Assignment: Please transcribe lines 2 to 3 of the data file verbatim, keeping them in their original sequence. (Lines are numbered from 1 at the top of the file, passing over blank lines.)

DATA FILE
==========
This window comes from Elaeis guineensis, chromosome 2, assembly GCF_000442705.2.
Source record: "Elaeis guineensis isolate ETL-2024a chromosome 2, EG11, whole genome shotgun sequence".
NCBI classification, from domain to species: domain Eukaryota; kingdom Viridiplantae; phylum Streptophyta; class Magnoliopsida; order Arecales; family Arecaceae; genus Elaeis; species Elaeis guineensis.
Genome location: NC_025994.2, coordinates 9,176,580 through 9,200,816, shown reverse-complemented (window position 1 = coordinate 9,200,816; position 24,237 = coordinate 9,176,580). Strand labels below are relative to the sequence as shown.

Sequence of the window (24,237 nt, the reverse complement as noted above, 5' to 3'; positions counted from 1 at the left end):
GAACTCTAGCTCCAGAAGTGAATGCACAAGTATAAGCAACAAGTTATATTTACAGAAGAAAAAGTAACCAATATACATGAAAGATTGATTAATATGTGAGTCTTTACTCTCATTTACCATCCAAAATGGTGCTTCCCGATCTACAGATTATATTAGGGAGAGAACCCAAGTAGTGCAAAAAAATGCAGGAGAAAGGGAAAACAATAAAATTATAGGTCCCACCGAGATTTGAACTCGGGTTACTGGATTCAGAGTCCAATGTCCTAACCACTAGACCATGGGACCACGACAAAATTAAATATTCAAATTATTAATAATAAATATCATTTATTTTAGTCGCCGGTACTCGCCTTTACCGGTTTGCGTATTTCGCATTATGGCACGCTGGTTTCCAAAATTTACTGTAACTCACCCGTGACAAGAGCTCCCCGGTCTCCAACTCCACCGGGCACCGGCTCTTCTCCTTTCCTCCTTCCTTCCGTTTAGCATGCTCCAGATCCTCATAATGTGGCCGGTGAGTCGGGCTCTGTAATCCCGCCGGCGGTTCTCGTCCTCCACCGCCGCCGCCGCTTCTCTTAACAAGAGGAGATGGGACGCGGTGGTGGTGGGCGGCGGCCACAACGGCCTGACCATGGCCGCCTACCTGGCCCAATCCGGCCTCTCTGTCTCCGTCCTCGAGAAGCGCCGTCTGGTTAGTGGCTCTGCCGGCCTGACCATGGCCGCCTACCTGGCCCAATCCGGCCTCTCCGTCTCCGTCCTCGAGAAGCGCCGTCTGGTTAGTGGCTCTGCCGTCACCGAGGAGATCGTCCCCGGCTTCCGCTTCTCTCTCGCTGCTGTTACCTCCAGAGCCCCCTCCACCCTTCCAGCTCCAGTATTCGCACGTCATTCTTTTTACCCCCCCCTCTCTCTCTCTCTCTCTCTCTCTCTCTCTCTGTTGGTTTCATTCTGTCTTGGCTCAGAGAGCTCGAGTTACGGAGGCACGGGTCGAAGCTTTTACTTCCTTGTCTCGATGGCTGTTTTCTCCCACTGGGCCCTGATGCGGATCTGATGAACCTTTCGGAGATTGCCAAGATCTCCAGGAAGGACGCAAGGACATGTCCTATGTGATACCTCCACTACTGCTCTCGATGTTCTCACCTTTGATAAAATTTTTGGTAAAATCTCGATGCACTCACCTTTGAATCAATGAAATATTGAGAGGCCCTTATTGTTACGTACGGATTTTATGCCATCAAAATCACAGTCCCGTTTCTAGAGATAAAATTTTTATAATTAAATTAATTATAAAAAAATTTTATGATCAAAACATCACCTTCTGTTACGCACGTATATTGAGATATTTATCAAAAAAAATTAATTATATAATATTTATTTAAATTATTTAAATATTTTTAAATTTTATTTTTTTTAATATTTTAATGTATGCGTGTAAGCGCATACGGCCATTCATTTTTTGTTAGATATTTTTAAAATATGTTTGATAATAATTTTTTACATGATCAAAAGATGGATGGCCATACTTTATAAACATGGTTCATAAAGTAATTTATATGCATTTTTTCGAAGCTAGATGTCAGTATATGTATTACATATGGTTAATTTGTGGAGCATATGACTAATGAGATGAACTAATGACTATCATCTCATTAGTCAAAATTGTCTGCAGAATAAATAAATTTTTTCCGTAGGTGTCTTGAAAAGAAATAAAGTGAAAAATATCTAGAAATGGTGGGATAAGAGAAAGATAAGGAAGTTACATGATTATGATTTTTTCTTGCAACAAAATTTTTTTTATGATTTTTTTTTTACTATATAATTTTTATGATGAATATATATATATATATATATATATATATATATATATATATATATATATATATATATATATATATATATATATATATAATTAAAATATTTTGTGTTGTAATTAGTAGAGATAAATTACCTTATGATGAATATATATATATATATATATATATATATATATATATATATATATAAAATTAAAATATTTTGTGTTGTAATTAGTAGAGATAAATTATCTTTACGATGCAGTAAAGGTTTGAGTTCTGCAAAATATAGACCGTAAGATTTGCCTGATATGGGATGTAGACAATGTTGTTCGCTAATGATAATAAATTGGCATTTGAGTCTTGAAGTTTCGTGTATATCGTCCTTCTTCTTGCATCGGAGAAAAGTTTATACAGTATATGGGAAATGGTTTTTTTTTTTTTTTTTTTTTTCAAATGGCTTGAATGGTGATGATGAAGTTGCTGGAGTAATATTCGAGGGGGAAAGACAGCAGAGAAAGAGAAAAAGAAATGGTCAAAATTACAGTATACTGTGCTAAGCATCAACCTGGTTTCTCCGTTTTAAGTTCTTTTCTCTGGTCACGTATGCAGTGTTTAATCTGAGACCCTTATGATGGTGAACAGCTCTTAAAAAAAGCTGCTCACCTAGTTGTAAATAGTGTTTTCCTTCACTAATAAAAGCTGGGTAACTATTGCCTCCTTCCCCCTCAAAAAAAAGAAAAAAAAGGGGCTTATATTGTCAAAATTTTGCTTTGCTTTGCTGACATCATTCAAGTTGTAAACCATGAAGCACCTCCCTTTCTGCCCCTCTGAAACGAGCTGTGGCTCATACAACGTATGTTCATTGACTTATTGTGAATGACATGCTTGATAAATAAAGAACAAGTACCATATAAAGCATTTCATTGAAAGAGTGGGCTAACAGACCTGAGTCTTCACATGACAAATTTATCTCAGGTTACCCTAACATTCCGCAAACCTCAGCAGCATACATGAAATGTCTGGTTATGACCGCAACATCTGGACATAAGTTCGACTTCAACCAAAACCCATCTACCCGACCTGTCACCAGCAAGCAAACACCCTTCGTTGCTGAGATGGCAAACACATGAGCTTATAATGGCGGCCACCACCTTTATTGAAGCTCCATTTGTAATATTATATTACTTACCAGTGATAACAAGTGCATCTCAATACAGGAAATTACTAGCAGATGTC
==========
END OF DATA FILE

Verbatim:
Source record: "Elaeis guineensis isolate ETL-2024a chromosome 2, EG11, whole genome shotgun sequence".
NCBI classification, from domain to species: domain Eukaryota; kingdom Viridiplantae; phylum Streptophyta; class Magnoliopsida; order Arecales; family Arecaceae; genus Elaeis; species Elaeis guineensis.